Illinois Sen. Mark Kirk is again under fire for making racially-charged comments, this time for questioning the military service of his Democratic opponent’s family.
During Thursday night’s debate between Kirk and challenger Rep. Tammy Duckworth, Duckworth spoke about her desire to be in the Senate as a voice of reason and referenced her family’s history of service, saying, “My family has served this nation in uniform, going back to the Revolution. I’m a daughter of the American Revolution. I’ve bled for this nation. But I still want to be there in the Senate when the drums of war sound. Because people are quick to sound the drums of war, and I want to be there to say this is what it costs, this is what you’re asking us to do. . . . Families like mine are the ones that bleed first.”
Kirk responded: “I had forgotten that your parents came all the way from Thailand to serve George Washington.”
Tammy Duckworth is a vet who lost both legs in Iraq. Her family has served since the Revolutionary War. And yet… pic.twitter.com/DHd3kWrUsN
— Anthony Breznican (@Breznican) October 28, 2016
Though Duckworth, who was born in Thailand to a Thai mother of Chinese descent and an American father, did not respond on the stage, she tweeted a photo after the debate of herself with her parents–her father displaying medals of service on his coat. “My mom is an immigrant and my dad and his family have served this nation in uniform since the Revolution,” Duckworth wrote.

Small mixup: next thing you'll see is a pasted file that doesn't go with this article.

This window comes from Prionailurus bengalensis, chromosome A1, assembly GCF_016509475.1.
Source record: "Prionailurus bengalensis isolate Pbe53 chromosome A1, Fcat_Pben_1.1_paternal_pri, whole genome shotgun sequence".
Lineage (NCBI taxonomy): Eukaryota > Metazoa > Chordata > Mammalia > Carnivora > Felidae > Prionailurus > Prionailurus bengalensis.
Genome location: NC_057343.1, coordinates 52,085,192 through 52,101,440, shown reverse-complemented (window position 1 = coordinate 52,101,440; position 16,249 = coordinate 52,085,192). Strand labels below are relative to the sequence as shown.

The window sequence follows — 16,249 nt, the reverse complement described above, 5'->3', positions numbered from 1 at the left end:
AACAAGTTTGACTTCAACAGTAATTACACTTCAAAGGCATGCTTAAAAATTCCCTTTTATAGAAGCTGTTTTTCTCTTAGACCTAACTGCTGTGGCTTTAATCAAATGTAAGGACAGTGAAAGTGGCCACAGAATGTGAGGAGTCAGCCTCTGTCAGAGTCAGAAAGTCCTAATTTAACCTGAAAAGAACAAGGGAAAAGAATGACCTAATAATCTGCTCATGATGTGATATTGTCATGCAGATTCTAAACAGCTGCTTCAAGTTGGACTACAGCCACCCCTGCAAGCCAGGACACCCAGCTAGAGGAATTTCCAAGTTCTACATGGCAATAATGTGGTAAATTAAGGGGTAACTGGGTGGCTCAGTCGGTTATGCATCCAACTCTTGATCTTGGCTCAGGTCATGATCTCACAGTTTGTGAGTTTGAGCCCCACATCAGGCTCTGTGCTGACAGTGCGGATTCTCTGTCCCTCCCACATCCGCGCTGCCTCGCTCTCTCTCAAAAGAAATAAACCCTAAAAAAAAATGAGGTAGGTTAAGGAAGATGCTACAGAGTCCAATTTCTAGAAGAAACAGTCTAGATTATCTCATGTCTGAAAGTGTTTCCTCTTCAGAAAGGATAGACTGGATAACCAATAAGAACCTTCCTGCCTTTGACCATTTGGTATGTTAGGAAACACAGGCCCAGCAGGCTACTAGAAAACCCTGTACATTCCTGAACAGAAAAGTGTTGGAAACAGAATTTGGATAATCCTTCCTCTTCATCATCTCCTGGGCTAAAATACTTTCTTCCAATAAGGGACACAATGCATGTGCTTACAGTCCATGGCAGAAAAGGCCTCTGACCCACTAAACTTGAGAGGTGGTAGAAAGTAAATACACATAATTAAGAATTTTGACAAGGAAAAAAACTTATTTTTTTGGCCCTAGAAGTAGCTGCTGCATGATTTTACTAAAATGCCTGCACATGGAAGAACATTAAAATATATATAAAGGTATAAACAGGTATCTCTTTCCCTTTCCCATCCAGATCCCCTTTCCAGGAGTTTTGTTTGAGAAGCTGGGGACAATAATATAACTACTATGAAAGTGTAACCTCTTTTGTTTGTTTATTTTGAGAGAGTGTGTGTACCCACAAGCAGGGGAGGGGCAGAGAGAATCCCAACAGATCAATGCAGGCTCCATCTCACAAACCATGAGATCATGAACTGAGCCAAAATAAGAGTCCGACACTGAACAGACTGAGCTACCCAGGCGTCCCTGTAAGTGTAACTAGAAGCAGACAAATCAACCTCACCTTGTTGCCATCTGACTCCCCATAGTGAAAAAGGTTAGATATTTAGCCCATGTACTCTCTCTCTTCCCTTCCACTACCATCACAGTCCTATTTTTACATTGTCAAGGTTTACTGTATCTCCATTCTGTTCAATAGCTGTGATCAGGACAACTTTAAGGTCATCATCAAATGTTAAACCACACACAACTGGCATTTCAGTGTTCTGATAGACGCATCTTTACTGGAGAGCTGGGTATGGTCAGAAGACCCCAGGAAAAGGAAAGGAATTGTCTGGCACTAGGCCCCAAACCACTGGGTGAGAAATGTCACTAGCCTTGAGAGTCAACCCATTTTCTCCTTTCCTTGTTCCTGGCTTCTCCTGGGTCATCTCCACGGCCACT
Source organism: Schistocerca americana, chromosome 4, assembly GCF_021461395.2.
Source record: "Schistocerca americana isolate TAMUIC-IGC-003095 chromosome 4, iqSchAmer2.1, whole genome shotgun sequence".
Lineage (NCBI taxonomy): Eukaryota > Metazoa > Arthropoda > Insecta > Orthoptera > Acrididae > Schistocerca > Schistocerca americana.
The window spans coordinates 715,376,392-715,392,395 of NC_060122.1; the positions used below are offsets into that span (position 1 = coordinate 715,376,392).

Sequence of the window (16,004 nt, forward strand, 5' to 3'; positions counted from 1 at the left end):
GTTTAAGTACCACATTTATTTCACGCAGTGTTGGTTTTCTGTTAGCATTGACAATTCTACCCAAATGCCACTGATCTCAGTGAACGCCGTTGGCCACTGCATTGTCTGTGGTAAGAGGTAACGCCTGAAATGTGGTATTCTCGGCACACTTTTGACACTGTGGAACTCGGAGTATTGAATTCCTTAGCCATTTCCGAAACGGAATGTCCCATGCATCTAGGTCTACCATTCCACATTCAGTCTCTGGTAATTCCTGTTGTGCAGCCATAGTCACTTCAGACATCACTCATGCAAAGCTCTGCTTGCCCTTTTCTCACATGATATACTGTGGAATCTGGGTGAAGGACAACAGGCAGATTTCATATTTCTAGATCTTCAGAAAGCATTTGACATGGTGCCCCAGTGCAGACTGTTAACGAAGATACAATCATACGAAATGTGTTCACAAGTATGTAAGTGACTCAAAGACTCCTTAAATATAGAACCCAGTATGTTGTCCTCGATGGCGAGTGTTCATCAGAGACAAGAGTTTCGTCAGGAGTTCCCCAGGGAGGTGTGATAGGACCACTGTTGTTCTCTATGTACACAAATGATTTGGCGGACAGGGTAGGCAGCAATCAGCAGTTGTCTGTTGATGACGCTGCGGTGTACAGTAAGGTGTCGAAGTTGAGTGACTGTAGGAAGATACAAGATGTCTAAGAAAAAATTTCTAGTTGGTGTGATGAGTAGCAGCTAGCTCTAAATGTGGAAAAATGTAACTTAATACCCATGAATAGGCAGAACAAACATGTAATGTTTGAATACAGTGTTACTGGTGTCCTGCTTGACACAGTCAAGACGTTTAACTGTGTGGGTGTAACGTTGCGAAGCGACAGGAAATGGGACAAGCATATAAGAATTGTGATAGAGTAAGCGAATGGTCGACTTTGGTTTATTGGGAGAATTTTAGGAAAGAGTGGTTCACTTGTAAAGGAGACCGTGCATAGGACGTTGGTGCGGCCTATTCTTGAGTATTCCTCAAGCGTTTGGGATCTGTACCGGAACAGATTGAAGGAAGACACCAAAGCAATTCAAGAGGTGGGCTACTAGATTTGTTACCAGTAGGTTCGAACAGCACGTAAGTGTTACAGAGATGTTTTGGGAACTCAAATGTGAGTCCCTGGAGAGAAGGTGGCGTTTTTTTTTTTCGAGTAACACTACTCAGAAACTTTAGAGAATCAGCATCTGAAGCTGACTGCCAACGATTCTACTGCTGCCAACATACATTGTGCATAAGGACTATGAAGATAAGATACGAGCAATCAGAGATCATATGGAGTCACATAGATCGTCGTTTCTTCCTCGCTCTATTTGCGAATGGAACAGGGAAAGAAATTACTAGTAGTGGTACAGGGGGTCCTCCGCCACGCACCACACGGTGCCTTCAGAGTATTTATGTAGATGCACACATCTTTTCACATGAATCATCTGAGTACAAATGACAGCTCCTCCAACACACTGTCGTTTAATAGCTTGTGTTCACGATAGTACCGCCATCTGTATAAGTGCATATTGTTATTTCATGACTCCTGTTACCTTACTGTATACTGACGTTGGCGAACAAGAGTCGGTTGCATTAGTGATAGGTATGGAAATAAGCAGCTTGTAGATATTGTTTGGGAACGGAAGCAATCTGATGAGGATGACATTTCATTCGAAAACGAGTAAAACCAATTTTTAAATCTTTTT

Duckworth’s late father, Franklin, served in World War II and has “traced his lineage back to an ancestor who fought in the American Revolution,” according to a 2012 Mother Jones profile on Duckworth’s run for Congress.
On Friday, Kirk tried to tamp down the backlash and tweeted “sincere apologies to an American hero.”
It’s not the first time the Illinois senator has courted controversy with racially-charged comments–he previously said President Obama was “acting like the drug dealer in chief” for the administration’s cash payment to Iran in exchange for the release of American prisoners, and talked about fostering opportunities for African-American entrepreneurs so “that the black community is not the one we drive faster through.”